Wellness is a modern term with roots dating back to Southern Europe (Rome, Athens) and especially to the East (India and China), where wellness was described as early as 3000 years before the birth of Christ. In India, it referred to the holistic system of creating harmony between body, mind, and spirit with the goal of achieving balance and reducing the risk of illness. Yoga and meditation were (and still are) essential to this tradition, which is practiced worldwide. In China, around the same time (3000 years before the birth of Christ), the development of one of the world's oldest medical systems took place – TCM, Traditional Chinese Medicine – which laid the foundation for wellness. Influenced by Taoism and Buddhism, TCM adopts a holistic perspective to achieve health and well-being by cultivating harmony in one's life. Multiple dimensions of wellness are often mentioned, including the physical, mental, emotional, spiritual, social, and environmental. Occasionally, more dimensions (9-12) are mentioned, but we will focus on six of them here.
- Physical: This dimension focuses on nourishing the body through exercise, nutrition, sleep, etc.
- Mental: Explore your mind through learning, creativity, and problem-solving, demonstrating your mental prowess.
- Emotional: Express and understand your own and others' emotions and accept them.
- Spiritual: Search for the meaning of life and human existence.
- Social: Engage with others and experience our society in meaningful ways.
- Environmental: Be positive and make choices that benefit our planet.
Later, the Greeks and Romans introduced their spa treatments, which most people still associate with wellness. Today, it is more of an individual pursuit of well-being. It is not a passive or static state, but rather an active pursuit involving choices and actions to achieve health and well-being in both body and mind. Wellness is, so to speak, very broad. It ranges from patients with poor health who are cared for and treated by healthcare professionals to achieve a medically healthy body, to the opposite end where the focus is on proactive prevention and maximum vitality, aiming for stability in both body and mind.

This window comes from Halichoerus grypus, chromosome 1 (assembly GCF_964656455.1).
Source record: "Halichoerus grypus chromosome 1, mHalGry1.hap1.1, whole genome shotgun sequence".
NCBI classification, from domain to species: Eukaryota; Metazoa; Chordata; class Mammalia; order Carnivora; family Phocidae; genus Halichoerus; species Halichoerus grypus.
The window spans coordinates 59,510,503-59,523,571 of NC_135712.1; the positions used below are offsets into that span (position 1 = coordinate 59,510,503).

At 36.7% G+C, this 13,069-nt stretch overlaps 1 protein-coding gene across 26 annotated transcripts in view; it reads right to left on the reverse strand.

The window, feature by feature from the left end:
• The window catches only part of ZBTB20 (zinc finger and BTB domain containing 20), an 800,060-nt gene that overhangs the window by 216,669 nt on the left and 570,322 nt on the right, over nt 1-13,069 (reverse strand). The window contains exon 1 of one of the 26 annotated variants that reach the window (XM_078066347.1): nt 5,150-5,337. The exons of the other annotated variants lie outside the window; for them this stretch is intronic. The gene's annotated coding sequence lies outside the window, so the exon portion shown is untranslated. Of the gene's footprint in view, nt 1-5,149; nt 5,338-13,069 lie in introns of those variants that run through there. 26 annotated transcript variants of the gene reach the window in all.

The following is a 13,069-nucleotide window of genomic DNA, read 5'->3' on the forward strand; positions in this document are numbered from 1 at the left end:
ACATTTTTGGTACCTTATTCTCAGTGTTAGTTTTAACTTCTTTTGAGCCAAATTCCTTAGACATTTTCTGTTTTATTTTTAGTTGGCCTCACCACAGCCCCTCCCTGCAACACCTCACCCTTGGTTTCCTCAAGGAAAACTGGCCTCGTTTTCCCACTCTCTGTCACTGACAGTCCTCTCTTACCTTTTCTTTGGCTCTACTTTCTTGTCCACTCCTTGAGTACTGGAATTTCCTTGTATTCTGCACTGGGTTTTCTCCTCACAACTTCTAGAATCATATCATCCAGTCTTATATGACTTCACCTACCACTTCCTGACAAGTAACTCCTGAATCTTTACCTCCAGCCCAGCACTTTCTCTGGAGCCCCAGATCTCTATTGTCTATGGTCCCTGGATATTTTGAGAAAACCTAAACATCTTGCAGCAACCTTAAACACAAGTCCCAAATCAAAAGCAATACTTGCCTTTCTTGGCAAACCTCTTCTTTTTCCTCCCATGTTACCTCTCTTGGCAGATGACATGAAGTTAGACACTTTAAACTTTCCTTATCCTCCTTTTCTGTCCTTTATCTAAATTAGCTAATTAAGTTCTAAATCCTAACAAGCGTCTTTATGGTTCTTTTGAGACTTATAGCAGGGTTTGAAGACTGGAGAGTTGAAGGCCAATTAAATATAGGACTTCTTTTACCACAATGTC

However, most people now associate the term wellness more with spa stays and luxury hotels, such as Kamispa in Rome (www.kamispa.com). These places, often exotic, with spas that promote wellness through the delivery of therapeutic and other professional services, aim to "renew body, mind, and spirit." Most consumers and industry experts agree that a spa, at its core - regardless of size, shape, or business model - is a business that focuses on well-being - wellness. The concepts of wellness, the healing traditions drawn upon, and the therapeutic techniques used vary considerably across nations and types of spas. Spa facilities typically offer a wide range of services (e.g., massages, facials, body treatments, salon services, water-based treatments, health assessments, and more) as well as the sale of related products. All this is done to bring peace to the mind and body, often concluding with relaxing music (www.1000trax.com) in calm, beautiful surroundings. All to transform daily stress into inner peace, which is also the most common desire among spa customers. And we are talking about significant amounts of money. In 2017, it was estimated that the number of spas had grown to over 149,000 worldwide, generating $93.6 billion in revenue and employing nearly 2.6 million people. The main drivers behind the spa industry were increasing incomes, rapid growth in wellness tourism, and a growing consumer inclination towards everything related to wellness. The broader spa economy includes not only revenue from spa facilities but also sectors that support and enable spa businesses, including capital investment, consulting, spa therapist training, management education, associations, media, and event companies, all promoting spas.